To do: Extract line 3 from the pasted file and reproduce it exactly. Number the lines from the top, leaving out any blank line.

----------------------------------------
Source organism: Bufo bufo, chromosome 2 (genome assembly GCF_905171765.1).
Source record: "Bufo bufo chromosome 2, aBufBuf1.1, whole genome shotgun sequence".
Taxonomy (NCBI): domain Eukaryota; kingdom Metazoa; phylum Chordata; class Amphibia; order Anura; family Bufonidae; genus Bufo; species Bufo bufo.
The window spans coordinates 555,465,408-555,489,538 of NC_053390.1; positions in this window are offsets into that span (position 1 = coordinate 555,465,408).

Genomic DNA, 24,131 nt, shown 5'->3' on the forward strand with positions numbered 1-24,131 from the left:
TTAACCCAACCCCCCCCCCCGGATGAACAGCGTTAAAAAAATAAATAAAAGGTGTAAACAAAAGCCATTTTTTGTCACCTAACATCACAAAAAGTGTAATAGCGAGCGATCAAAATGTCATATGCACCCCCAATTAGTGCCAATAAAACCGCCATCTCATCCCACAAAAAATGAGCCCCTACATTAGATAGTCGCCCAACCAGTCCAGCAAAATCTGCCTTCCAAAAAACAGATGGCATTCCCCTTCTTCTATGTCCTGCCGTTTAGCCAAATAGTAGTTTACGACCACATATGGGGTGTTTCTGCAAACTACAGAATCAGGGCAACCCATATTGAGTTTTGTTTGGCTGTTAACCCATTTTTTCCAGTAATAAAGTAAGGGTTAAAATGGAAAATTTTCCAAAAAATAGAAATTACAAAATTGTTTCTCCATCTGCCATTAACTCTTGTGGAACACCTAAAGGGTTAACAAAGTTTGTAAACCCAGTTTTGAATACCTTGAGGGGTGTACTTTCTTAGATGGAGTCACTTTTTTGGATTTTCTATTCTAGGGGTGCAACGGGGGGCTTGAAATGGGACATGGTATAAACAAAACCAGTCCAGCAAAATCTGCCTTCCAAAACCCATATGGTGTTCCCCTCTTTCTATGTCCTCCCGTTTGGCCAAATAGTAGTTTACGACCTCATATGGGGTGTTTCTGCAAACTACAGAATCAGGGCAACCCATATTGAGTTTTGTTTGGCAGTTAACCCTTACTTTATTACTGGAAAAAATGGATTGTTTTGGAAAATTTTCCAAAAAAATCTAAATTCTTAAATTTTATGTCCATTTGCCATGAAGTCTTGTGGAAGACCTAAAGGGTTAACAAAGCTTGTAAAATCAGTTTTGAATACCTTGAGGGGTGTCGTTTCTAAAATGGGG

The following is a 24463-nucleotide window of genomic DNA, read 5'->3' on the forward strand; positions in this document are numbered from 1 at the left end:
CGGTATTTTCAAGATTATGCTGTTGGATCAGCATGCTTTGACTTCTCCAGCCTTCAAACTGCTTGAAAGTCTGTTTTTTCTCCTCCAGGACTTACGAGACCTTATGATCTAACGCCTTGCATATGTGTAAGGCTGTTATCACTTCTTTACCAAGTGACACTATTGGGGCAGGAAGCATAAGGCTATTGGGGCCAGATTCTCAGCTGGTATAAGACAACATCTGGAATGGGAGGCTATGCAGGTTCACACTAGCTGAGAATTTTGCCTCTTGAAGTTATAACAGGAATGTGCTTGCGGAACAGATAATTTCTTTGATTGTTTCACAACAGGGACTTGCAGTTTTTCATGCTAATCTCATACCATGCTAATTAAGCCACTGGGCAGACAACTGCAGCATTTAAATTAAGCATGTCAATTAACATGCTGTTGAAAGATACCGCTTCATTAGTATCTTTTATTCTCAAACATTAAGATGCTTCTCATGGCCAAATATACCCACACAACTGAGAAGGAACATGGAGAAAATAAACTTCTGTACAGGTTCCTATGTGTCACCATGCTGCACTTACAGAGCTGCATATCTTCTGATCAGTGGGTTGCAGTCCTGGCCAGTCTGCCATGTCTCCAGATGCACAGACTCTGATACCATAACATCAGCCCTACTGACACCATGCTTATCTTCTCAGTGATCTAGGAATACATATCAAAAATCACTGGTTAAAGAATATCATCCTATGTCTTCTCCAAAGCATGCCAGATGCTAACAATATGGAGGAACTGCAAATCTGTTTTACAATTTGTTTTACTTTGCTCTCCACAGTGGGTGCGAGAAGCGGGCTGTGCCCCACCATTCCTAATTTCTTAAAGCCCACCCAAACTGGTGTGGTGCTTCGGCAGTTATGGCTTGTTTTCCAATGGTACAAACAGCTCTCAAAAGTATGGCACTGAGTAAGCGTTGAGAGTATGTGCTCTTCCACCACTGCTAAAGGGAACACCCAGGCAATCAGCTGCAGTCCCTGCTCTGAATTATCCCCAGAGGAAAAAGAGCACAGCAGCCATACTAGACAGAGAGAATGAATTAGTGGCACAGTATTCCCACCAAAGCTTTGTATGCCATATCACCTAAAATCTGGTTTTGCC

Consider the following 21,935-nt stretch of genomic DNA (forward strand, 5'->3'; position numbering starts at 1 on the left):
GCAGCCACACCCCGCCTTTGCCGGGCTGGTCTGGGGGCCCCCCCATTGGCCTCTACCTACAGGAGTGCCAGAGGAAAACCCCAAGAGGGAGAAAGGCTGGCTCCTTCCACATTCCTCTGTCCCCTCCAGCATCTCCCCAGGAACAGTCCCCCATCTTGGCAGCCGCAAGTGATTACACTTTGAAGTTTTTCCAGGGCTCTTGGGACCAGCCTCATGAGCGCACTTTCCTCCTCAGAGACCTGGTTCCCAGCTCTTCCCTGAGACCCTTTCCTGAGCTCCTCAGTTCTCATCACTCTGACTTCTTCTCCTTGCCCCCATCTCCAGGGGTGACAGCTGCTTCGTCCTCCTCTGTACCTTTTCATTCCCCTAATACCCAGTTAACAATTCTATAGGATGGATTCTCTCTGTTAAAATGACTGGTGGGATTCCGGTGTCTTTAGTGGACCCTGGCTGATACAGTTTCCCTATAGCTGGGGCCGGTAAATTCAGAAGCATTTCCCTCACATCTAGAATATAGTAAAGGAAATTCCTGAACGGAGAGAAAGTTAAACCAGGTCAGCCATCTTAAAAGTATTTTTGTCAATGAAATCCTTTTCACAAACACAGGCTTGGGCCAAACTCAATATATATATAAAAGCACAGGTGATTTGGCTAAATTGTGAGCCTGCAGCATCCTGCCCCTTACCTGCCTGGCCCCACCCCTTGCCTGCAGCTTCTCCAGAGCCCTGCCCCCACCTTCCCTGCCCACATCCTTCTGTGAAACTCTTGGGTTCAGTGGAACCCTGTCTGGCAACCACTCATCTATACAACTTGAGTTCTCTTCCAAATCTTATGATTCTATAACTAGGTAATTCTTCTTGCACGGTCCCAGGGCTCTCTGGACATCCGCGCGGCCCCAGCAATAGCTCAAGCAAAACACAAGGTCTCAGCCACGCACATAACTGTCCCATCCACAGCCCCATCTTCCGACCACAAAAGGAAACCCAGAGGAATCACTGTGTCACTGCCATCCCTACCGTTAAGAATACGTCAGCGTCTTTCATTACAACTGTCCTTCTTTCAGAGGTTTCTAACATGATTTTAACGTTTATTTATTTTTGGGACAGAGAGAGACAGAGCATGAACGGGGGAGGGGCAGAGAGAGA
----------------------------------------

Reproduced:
Taxonomy (NCBI): domain Eukaryota; kingdom Metazoa; phylum Chordata; class Amphibia; order Anura; family Bufonidae; genus Bufo; species Bufo bufo.